Hoi An Central MarketMorning Glory and its sister restaurant ‘The Market’ are located in the heart of Hoi An. My six-hour crash course in Vietnamese cooking began at the market, where under the guide of a restaurant shopper and chaperon, I sampled fresh Vietnamese vegetables (“Morning glory tastes like…what do you call it…cilantro!”- I assure you, it does not), and weaved in and out of colourful stalls offering a huge variety of fresh produce that I honestly believed was still squawking in a pen, firmly rooted in the ground, or swimming in the ocean the day before. If food is your thing, particularly Vietnamese food, Hoi An’s central market is mecca.
Crabs fresh from the sea!Resisting the urge to touch the spiny legs of crabs bound by what appeared to be spring onion, or take a seat next to the man fashioning fresh noodles and what must have been world-record breaking speed, I joined the group in departing the market and migrated slowly to The Market Restaurant in the steamy morning heat. In the cool restaurant foyer, sweaty travellers of all ages and backgrounds sat at the cafeteria-style benches and shared tall bottles of icy water whilst watching experts work various cooking stations lining the white walls. After a boost in hydration, we moved around the room in small groups to watch each dish being prepared. In one corner, whole ducks with beaks still attached were held over a flaming grill. In the opposite corner, purple shallots were being sliced at the speed of lightening and deep fried to create that delicious crunchy topping that can be found on top of any bowl of phở bờ or papaya salad. Just before the lunch rush starts and the carefully constructed dishes we watched be created disappear out the door, our group is called upstairs to begin our lesson.
Preparation at the cooking schoolMs. Vy is the third generation owner of the cooking school that operates within Morning Glory and The Market, as well as both restaurants, and has done so now for over seventeen years. The school offers four very different kinds of culinary experiences for all different levels of kitchen prowess, three of which lead students from the market to mastering their own stovetop. During my class, I had the opportunity to prepare cabbage leaf parcels with shrimp mousse in broth (looked complicated but came out an instagrammer’s delight!), BBQ chicken and lime leaf, a traditional Vietnamese mango salad, and banh xeo – gorgeous, crispy pancakes local to Hoi An, stuffed full of pork, spring onion, shrimp and beansprouts.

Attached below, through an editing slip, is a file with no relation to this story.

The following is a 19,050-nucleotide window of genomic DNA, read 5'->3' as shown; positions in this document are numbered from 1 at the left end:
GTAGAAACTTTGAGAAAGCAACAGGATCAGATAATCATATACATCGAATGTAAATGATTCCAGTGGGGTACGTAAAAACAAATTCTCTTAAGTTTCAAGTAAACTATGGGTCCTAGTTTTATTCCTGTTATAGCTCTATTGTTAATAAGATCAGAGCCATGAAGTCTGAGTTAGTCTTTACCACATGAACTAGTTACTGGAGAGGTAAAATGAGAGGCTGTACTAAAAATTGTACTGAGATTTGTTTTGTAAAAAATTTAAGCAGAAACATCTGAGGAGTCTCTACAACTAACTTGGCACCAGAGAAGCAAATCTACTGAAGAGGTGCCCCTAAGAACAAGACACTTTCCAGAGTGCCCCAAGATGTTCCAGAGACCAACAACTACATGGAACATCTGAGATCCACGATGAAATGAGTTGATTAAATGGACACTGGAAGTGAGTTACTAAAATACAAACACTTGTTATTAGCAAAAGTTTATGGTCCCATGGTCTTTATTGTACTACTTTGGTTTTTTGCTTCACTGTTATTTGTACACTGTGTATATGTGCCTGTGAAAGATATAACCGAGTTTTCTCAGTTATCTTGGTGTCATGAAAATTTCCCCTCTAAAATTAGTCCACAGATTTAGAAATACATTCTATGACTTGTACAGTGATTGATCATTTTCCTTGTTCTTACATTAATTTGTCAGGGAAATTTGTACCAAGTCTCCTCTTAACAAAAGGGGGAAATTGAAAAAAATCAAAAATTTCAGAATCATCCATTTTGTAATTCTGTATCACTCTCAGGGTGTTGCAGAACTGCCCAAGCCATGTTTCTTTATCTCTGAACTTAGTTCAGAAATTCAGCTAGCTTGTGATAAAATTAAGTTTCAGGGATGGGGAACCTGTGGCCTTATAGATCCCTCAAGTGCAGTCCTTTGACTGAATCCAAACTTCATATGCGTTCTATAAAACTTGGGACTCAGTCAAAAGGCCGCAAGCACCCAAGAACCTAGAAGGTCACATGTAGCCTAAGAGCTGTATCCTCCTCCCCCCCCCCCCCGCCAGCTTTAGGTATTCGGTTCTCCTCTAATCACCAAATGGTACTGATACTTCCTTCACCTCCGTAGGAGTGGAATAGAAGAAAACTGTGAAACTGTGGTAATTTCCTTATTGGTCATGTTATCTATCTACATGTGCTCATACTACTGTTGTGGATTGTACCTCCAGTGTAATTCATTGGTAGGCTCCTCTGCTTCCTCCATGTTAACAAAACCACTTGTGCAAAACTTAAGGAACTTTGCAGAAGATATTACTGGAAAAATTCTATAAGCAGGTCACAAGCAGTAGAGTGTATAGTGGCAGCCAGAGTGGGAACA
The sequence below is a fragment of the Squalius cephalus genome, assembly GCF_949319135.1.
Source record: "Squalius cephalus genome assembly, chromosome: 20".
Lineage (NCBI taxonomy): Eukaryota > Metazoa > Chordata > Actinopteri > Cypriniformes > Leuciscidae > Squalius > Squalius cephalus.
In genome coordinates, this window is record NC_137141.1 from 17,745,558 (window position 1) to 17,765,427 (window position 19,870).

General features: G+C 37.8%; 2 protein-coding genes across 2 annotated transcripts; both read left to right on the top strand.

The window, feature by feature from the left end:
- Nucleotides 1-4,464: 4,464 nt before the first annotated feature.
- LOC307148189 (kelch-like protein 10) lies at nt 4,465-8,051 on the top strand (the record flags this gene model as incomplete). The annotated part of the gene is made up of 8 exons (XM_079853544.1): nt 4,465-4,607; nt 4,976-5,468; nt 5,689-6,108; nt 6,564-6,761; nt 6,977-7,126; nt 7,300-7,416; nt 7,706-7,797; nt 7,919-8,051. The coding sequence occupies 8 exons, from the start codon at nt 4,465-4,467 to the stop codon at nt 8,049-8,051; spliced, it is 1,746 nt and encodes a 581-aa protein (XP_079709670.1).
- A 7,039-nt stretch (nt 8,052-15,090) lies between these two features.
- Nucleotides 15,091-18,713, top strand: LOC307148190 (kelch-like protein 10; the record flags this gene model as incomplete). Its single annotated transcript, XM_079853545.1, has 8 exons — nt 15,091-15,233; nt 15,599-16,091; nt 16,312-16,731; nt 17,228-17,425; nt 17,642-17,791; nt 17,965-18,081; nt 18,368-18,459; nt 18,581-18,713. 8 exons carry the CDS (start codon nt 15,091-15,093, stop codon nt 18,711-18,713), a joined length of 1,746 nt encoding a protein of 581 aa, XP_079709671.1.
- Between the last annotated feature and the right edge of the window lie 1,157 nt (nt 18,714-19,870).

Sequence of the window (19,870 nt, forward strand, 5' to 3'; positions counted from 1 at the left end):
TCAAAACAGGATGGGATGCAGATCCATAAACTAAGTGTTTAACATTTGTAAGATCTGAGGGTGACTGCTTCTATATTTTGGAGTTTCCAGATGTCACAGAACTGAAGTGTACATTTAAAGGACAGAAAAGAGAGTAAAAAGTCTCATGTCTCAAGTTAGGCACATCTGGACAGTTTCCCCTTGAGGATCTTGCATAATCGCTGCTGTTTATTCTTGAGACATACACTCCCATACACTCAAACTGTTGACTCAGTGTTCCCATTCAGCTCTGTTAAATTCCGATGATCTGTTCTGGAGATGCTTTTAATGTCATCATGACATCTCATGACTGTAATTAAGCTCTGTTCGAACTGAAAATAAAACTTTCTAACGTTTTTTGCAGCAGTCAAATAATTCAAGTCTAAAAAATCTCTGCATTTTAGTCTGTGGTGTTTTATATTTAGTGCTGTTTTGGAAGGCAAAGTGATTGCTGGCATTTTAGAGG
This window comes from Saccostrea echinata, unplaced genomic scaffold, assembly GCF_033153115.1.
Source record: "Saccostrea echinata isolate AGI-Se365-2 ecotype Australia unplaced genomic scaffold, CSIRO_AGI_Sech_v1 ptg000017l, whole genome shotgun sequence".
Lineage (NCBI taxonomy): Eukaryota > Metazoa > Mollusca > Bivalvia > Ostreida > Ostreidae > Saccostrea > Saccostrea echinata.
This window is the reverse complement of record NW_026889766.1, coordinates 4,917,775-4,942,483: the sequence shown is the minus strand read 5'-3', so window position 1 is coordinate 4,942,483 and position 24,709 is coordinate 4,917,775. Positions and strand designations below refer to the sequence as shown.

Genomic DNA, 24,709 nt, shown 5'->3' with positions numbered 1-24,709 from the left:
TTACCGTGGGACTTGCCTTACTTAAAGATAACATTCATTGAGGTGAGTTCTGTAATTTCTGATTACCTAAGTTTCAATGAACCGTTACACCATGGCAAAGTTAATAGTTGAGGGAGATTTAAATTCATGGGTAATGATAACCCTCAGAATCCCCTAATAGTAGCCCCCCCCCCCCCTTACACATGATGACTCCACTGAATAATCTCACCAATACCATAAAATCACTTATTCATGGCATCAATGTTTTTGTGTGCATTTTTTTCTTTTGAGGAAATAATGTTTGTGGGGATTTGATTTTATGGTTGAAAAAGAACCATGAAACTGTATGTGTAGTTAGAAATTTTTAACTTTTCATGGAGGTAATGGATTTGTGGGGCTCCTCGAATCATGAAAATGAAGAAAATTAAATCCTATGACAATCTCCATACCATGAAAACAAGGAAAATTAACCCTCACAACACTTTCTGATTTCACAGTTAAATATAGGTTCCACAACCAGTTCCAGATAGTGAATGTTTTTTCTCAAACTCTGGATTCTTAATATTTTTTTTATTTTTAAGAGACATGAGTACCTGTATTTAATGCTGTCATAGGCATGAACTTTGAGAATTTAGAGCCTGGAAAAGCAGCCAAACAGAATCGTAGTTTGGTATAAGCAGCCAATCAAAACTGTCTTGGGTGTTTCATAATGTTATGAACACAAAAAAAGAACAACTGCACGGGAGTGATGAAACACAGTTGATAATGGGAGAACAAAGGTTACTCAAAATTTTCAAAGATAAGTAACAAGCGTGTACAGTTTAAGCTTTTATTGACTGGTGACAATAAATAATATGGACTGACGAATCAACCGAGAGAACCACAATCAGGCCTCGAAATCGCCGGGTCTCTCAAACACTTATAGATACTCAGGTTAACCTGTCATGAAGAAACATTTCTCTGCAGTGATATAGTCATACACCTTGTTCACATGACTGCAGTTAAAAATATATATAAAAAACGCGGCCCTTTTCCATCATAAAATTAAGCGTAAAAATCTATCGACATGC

Trying everything you have cooked is the biggest treat!Ms. Vy provided excellent, clear instructions for those of us who were not so light of hand but made sure that our dishes were very much our own, and finished the lesson by handing out booklets detailing the recipes that our last few hours were devoted to, so that students could attempt to reconstruct their work in the safety of their own kitchens. The class finished with all involved heading down to the restaurant to enjoy the fruits of our labor with a cold Biere Larue, to exchange our favourite tips and destinations from our various paths. As Morning Glory and The Market become increasingly famous as restaurants in their own right (The white rose shrimp dumplings at Morning Glory are possibly the best thing I’ve ever eaten…
The amazin white rose shrimp dumplingsI would recommend that anyone who has an interest in seeing behind the curtains of these wonderful restaurants and stepping behind of a steaming pot or a sizzling fry pan, ask immediately after a delicious lunch about the next opportunity to partake in one of the school’s classes. From market to banquet, Morning Glory encapsulates all that a traveler would ever want from Hoi An’s foodie scene.
Join Over 25,000 Happy Backpackers in Our Facebook Group!
Find travel buddies. Get advice. Have all your questions answered by travellers on the ground in Southeast Asia right now.